Just over 15 years ago, there were these two young aspiring race drivers – one British, and one German. They travelled the world in each others company progressing through the ranks, whilst dreaming of the day that they would rise to Formula 1. One after the other they won the Formula 3 title, then later became GP2 champions, and soon that dream became reality.
One became world champion. One out-raced a seven time world champion. One is extremely highly rated, whilst the other is often under-estimated. But both play a big part in being one of the strongest driver line-ups to date, and one could well be on his way to winning the 2014 championship.
No, not him – or his dogs (that seem to travel just about everywhere), I am referring to Nico Rosberg. The forgotten one if you like, or more-so, the misjudged one.
The world took note of Schumacher’s fall in form, but perhaps what should have been made evident, was Rosberg’s rise in success. He was yet again cast in the shadows when his old friend Lewis Hamilton joined him at Mercedes, but despite that, he made his breakthrough.
The weekend that most assumed Sebastian Vettel would take his third win of the season, or Hamilton would show people how it’s done, but no. The other German who was on a small streak of pole positions was the one to take the limelight – 30 years after his father did the same thing – and he did so, in style.
2014s new regulations mean that drivers have to think much more than they have done before. Some will need to adapt to balancing out fuel consumption against tyre wear, against energy recovery; but juggling all of these components is something that comes naturally to Nico. He’s an intelligent racer in that respect. He knows that pushing too hard this year could prove costly, and that patience could be key.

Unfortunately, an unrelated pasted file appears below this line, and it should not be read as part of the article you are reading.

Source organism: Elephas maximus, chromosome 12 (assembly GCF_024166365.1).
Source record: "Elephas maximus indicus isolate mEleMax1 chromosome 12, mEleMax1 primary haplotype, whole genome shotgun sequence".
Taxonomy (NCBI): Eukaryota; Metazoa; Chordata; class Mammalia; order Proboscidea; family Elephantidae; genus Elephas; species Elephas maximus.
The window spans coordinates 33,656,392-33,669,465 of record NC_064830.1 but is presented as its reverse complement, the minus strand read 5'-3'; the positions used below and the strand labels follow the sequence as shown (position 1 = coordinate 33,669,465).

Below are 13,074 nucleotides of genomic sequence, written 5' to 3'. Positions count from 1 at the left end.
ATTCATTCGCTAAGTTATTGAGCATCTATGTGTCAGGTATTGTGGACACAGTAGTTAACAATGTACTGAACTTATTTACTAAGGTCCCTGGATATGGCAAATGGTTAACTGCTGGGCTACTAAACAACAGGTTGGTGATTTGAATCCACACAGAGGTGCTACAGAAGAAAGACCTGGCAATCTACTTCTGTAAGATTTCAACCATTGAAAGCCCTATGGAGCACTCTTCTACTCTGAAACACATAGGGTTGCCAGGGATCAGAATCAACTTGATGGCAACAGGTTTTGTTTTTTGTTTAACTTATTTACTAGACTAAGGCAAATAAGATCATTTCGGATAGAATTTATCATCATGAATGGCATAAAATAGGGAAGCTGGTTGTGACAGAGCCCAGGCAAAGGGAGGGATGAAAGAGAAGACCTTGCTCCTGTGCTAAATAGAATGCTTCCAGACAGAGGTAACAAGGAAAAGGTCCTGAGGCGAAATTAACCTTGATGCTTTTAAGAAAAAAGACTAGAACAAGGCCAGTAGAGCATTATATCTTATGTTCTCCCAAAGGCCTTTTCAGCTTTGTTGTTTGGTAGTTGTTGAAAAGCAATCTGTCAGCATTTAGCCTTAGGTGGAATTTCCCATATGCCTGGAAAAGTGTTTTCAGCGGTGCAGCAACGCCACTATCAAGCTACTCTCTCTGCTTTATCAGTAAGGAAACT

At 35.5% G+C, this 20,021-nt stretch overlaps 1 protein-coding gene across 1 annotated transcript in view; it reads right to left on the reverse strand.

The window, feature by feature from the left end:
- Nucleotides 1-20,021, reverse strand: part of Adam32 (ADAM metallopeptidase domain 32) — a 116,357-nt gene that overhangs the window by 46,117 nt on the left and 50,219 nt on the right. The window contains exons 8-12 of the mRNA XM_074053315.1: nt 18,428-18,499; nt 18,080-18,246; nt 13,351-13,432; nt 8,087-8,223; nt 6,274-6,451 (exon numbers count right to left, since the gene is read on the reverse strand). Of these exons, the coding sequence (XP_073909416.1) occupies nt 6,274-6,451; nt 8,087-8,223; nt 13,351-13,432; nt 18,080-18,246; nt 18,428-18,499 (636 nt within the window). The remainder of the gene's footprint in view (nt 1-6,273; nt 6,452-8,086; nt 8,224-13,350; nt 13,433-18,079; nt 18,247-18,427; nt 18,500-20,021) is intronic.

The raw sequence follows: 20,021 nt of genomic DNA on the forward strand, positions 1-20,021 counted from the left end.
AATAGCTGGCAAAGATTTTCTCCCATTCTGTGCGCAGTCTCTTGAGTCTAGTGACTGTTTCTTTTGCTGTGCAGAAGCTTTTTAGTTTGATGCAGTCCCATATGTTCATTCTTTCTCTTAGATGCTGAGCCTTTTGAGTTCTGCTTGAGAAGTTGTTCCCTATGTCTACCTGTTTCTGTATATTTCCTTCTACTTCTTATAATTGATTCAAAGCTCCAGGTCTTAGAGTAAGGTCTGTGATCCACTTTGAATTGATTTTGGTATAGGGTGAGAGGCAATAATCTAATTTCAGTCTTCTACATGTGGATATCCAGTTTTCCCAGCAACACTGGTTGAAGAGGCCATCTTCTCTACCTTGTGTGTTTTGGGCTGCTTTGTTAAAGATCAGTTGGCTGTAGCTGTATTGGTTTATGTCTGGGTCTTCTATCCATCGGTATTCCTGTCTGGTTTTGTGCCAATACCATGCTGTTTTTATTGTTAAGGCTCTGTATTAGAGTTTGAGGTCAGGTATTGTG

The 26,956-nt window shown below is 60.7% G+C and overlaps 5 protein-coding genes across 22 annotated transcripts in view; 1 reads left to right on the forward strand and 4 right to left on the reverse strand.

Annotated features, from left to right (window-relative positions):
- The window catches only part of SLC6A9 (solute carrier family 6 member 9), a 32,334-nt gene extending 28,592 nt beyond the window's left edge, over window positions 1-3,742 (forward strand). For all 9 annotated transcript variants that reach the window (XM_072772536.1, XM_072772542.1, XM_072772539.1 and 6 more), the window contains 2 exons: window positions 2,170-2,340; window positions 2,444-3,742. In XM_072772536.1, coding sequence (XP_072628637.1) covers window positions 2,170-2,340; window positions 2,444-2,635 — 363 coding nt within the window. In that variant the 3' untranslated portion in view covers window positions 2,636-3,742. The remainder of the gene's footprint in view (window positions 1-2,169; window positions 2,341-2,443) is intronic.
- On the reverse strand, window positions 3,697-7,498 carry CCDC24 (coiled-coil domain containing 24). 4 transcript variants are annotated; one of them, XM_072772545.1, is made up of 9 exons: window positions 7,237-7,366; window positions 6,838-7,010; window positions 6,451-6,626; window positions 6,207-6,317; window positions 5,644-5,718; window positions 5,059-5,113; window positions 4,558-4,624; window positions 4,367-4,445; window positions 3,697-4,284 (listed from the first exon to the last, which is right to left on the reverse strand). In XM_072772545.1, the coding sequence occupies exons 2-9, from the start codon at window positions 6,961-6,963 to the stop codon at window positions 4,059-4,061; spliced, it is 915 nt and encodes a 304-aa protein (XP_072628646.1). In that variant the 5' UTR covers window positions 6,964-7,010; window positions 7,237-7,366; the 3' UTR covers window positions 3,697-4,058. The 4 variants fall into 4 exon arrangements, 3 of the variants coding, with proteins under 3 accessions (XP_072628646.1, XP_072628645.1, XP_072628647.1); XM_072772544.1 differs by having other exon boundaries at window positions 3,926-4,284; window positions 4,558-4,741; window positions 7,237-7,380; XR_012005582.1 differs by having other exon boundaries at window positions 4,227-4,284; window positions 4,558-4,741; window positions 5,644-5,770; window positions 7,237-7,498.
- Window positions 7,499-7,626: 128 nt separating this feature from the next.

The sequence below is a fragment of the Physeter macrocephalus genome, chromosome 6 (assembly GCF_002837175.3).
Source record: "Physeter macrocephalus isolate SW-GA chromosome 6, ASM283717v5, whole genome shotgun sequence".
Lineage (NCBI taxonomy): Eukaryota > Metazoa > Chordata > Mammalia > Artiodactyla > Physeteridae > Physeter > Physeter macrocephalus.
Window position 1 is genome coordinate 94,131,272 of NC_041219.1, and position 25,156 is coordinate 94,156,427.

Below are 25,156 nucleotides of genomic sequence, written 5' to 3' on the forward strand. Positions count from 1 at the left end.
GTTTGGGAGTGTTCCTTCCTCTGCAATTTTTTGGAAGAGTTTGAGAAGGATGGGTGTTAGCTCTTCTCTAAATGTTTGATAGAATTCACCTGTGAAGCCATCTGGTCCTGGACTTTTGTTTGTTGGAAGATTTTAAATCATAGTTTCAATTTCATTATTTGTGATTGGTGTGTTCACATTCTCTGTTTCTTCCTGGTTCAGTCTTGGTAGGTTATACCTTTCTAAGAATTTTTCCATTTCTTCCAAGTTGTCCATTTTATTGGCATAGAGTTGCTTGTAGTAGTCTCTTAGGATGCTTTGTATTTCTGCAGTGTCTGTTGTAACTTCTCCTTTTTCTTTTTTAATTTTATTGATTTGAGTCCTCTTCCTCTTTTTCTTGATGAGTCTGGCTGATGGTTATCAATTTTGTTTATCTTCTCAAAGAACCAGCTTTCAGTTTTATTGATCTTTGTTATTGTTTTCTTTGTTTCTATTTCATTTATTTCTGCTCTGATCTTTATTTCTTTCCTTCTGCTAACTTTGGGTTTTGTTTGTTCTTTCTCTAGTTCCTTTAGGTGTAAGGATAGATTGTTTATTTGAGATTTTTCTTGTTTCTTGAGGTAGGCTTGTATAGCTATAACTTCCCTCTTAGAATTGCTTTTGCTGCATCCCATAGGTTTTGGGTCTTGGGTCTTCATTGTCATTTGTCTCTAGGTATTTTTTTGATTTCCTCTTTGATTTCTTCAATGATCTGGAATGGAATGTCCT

The Mercedes duo work effectively because they are two very different drivers, and you can rely on them both to produce good, solid results. But this year Rosberg may have the upper hand. His precision and tactical approach may work in his favour, and match him with a competitive car and you could have a big threat to Vettel’s dominance.
However, if Vettel can’t get the respect that he truly deserves whilst he’s just braking records for the sake of it, what chance does Rosberg have of making his mark?
Apparently, none. But Rosberg has nothing to lose, he just has a lot to gain, and therefore won’t succumb to any type of pressure. He’s a pinpoint kind of driver. He envisions the circuit and works out where his car needs to be in what corner to set a good lap. He knows exactly what he wants from his car, and how he wants it to behave. And despite Mercedes being a multi-national team, Rosberg is able to speak to any engineer in their native language as he speaks five fluently – German, English, Spanish, Italian and French. Versatility at its best.
He’s sharp and very aware of his surroundings, because he’s a technical racer; unlike those around him who use the aggressive approach. But he also understands that every point matters, and that there is no need for silly mistakes – especially if the double point rule goes ahead. Reliability is the thing of most concern, and if the Mercedes car is able to finish every race, then whose to say they won’t be fighting right at the front?
Vettel is beatable, and Rosberg knows that. He has the intelligence to out-smart him, the ability to match him, and maybe, the car to beat him. A recipe for a champion, no? Taking his dad’s championship car number may be the extra bit of luck he needs, and if he takes all this and gives it more, this year could be very interesting.
Those who underestimate you, are the ones who don’t know what you are capable of.